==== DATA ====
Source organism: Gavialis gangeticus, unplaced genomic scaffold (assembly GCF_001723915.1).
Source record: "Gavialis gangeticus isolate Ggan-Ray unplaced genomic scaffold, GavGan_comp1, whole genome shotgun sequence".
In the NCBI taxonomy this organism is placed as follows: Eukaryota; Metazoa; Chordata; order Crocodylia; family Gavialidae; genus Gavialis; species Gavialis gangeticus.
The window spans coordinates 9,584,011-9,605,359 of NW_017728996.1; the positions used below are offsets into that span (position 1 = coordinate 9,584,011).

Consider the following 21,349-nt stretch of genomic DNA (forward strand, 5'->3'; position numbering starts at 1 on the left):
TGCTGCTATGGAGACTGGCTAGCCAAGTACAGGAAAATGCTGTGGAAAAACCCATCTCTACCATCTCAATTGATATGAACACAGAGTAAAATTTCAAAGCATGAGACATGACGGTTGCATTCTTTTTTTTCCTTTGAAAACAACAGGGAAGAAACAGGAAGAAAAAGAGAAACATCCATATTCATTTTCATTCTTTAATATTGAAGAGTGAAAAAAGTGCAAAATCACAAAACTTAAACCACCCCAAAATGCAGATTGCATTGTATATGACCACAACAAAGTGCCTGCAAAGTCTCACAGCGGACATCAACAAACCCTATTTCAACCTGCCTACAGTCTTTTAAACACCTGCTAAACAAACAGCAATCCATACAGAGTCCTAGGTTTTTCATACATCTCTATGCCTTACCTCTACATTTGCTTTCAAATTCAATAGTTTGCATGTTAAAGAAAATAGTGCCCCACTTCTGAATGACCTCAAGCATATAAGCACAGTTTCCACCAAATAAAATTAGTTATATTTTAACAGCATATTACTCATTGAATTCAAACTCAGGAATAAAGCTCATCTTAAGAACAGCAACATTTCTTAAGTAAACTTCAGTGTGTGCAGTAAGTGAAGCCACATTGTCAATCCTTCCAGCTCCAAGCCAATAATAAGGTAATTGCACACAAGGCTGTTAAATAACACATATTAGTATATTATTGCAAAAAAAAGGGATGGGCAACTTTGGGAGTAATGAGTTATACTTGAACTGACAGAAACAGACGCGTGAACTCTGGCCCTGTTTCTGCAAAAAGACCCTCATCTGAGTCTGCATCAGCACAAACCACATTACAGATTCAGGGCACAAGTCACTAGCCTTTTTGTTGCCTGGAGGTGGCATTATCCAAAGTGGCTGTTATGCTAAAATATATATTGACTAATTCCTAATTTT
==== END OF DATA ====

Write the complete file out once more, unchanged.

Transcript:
Source organism: Gavialis gangeticus, unplaced genomic scaffold (assembly GCF_001723915.1).
Source record: "Gavialis gangeticus isolate Ggan-Ray unplaced genomic scaffold, GavGan_comp1, whole genome shotgun sequence".
In the NCBI taxonomy this organism is placed as follows: Eukaryota; Metazoa; Chordata; order Crocodylia; family Gavialidae; genus Gavialis; species Gavialis gangeticus.
The window spans coordinates 9,584,011-9,605,359 of NW_017728996.1; the positions used below are offsets into that span (position 1 = coordinate 9,584,011).

Consider the following 21,349-nt stretch of genomic DNA (forward strand, 5'->3'; position numbering starts at 1 on the left):
TGCTGCTATGGAGACTGGCTAGCCAAGTACAGGAAAATGCTGTGGAAAAACCCATCTCTACCATCTCAATTGATATGAACACAGAGTAAAATTTCAAAGCATGAGACATGACGGTTGCATTCTTTTTTTTCCTTTGAAAACAACAGGGAAGAAACAGGAAGAAAAAGAGAAACATCCATATTCATTTTCATTCTTTAATATTGAAGAGTGAAAAAAGTGCAAAATCACAAAACTTAAACCACCCCAAAATGCAGATTGCATTGTATATGACCACAACAAAGTGCCTGCAAAGTCTCACAGCGGACATCAACAAACCCTATTTCAACCTGCCTACAGTCTTTTAAACACCTGCTAAACAAACAGCAATCCATACAGAGTCCTAGGTTTTTCATACATCTCTATGCCTTACCTCTACATTTGCTTTCAAATTCAATAGTTTGCATGTTAAAGAAAATAGTGCCCCACTTCTGAATGACCTCAAGCATATAAGCACAGTTTCCACCAAATAAAATTAGTTATATTTTAACAGCATATTACTCATTGAATTCAAACTCAGGAATAAAGCTCATCTTAAGAACAGCAACATTTCTTAAGTAAACTTCAGTGTGTGCAGTAAGTGAAGCCACATTGTCAATCCTTCCAGCTCCAAGCCAATAATAAGGTAATTGCACACAAGGCTGTTAAATAACACATATTAGTATATTATTGCAAAAAAAAGGGATGGGCAACTTTGGGAGTAATGAGTTATACTTGAACTGACAGAAACAGACGCGTGAACTCTGGCCCTGTTTCTGCAAAAAGACCCTCATCTGAGTCTGCATCAGCACAAACCACATTACAGATTCAGGGCACAAGTCACTAGCCTTTTTGTTGCCTGGAGGTGGCATTATCCAAAGTGGCTGTTATGCTAAAATATATATTGACTAATTCCTAATTTT